My alarm rang me into reality. I was shocked to find that I was in my bed, exhausted. I wondered, “How? I just spent the last eight hours as productively as I possibly could, working on the spreadsheet.” It quickly dawned on me that I had completed my project its entirety — in my sleep. Feeling like I had actually just worked all day, I had no idea how I was going to summon the energy to complete my one weekly exercise class, put myself together, hop on the bus and crush another day at the office.
This was the beginning of what I started to realize was burnout. Looking back, I‘d been feeling the symptoms for years. Quiet nights at home had slowly morphed into weekends where I wanted to do little more than lay on my bed and stare at the wall. It sounds dramatic, but even watching TV felt like too much stimulation. I didn’t have the emotional capacity to follow a storyline of a movie or show, empathizing with the characters.
The spreadsheet dream was new, though. Sure, I had taken work home during my entire career, checking email around the clock while doing my best to be accessible, helpful and proactive about the work I was doing at Bay Area start-up companies. I knew how lucky I had been to begin my digital career as the fourth employee at a company that specialized in content and curation when the trend first got hot. My responsibilities as the Head of Community and Content also gave me the incredible opportunity to learn about business and product from the brilliant co-founders who treated me like an equal. Wanting to impress them, I formed some of the stereotypical start-up employee habits early. As the years passed and I worked at other companies, it never occurred to me that there may have been a healthier or more fulfilling way to get stuff done. We were all moving fast, looking up and to the right, set on changing the world.
Putting in the long hours while truly enjoying the hard work and my addiction to the hustle, I failed to notice little bits of myself slipping away.
I had always loved designing, writing and making music, but I didn’t do any of those things anymore. Part of it was that I didn’t have much free time; the other part was that I couldn’t summon the energy or focus for creative pursuits. I also put on weight, too tired to workout regularly after a commute and sitting at my desk all day. Somewhere around year five, I was feeling pretty miserable — but with a great job, jaw-dropping perks and coworkers who truly felt like best friends, I couldn’t understand why. I wasn’t treated poorly in any job I had; the pressures, though heavy, didn’t break me like they did others. There was nothing obviously bad or wrong about my life.
But the explanation for my exhaustion and lack of happiness, even in ‘good’ circumstances, is simple: I was burned out. It wasn’t until I read a piece about millennial women and work that I saw everything I had been experiencing in such a subtle way come together. Worked like crazy in school and college before driving across the country to start my career? Yes. Feeling unsure about my future? Definitely. Constantly connected? Of course.
Realizing that I needed to look at my life as a marathon and not a sprint, I started to spend time thinking about what made me feel good. I knew I needed to set boundaries, so I refused to keep work email on my personal cell phone, despite blatant disapproval. I started taking on creative side projects that allowed me to get back to my roots while helping others shine. I purposefully connected with people who had made professional leaps and changes. I carved out time for exercise, even when I was exhausted. After six months of testing my new lifestyle, I left my job at a trendy, rapid-growth start-up to launch my own boutique web production studio, GoldSquare.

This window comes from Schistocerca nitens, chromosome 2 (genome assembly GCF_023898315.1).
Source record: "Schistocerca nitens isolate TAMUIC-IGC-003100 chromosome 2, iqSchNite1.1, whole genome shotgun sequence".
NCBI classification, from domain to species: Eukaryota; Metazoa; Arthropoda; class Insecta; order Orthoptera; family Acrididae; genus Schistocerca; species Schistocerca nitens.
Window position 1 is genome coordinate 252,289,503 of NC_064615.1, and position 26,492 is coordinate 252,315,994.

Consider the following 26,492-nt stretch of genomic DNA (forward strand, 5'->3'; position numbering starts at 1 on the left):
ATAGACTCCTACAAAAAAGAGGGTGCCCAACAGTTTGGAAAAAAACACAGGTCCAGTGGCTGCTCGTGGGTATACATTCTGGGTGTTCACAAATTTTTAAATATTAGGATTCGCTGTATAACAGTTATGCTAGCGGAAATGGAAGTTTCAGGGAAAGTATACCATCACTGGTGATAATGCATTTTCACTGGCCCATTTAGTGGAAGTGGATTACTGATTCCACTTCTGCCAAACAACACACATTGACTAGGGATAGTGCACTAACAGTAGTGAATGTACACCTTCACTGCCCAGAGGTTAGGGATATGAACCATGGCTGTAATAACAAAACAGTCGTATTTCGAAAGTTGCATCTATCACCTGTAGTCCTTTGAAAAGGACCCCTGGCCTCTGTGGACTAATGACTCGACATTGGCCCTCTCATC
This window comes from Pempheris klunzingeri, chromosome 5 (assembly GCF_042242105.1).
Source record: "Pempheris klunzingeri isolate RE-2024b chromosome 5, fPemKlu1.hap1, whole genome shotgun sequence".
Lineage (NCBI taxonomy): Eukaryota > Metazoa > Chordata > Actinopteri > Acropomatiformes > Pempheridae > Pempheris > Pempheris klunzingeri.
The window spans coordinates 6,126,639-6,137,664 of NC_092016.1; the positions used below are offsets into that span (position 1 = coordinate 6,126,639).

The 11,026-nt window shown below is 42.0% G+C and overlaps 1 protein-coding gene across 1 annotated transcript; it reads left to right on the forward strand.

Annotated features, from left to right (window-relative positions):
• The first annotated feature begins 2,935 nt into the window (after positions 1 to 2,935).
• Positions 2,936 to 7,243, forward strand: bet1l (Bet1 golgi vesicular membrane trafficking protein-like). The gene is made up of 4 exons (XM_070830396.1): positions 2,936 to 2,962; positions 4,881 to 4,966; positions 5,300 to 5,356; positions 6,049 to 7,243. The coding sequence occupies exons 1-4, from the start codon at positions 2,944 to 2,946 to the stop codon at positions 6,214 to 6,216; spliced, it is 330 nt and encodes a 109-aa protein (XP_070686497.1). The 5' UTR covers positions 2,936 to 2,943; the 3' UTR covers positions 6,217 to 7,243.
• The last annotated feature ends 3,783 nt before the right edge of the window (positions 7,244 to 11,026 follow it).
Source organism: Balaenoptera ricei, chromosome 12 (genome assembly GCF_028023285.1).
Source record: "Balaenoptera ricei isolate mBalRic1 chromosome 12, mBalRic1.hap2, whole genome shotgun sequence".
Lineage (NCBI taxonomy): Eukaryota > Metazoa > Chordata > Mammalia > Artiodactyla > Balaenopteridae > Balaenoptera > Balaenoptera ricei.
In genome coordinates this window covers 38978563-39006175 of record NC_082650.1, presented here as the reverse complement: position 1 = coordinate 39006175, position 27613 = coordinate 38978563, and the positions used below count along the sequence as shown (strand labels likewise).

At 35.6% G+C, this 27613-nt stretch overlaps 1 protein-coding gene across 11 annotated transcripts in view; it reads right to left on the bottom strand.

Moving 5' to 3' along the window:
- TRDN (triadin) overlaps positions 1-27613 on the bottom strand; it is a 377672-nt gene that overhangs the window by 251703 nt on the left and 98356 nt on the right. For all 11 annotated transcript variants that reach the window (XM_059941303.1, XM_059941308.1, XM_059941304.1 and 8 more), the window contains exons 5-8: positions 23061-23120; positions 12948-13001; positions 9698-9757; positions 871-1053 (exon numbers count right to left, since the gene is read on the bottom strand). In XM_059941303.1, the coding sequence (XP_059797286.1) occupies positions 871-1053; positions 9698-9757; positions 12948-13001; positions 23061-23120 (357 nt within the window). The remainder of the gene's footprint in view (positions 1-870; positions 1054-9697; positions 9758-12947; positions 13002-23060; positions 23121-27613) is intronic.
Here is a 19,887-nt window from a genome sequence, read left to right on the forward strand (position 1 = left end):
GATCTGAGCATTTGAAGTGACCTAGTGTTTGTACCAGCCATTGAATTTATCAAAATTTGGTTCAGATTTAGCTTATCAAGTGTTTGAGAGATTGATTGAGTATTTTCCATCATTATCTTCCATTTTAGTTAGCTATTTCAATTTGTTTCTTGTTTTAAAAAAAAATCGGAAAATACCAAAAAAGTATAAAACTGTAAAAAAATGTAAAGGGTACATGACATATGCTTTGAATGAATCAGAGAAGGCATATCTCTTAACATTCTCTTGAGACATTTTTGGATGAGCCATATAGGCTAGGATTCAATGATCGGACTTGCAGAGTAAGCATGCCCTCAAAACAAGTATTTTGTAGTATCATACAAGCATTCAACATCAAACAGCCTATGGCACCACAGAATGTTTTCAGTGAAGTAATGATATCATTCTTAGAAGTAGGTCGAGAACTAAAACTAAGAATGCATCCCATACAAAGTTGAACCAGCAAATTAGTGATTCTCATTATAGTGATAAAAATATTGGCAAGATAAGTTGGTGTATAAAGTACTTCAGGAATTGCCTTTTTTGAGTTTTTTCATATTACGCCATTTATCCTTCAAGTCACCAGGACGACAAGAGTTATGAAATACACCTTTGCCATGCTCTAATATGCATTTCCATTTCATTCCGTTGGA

Truthfully, I was terrified to launch a venture on my own with minimal business experience, but the fear was exhilarating in a way it hadn’t been before. I relished in making decisions without having to ask anyone. I fell in love with collaborating with clients the way I wanted to. I also (finally!) found what I thought was a mythical work rhythm that I’d heard others talk about. For me, working at night allows me to execute on my best ideas. Waking up without an alarm clock when my I’m fully rested has been a game changer. The ability to make changes on the fly leaves me inspired. I learn new things constantly.
I realize what a rare opportunity it is to design a day for yourself from start to finish, so I wake up each morning intent on taking advantage of it. I eat healthier and move my body more than I ever have before. Despite the fact that I still rarely work a standard forty hour week, I almost always feel refreshed from mid-day walks, teaching Bar Method classes (becoming a certified instructor was also something I pursued when making my shift) and taking spontaneous drives along the coast when the urge strikes. I read more; I see friends more; I can work from the bucket list places I travel to.
Sure, there are rare days that leave me scratching my head or feeling like I want to pull my hair out — and learning how to manage and grow a business has been a challenge that’s totally different than anything I’ve done before. But I get to call the shots, no two days are the same, and I spend my time working on projects (and with people!) that light me up inside.
The best part? I finally feel like myself again.
Originally published at medium.com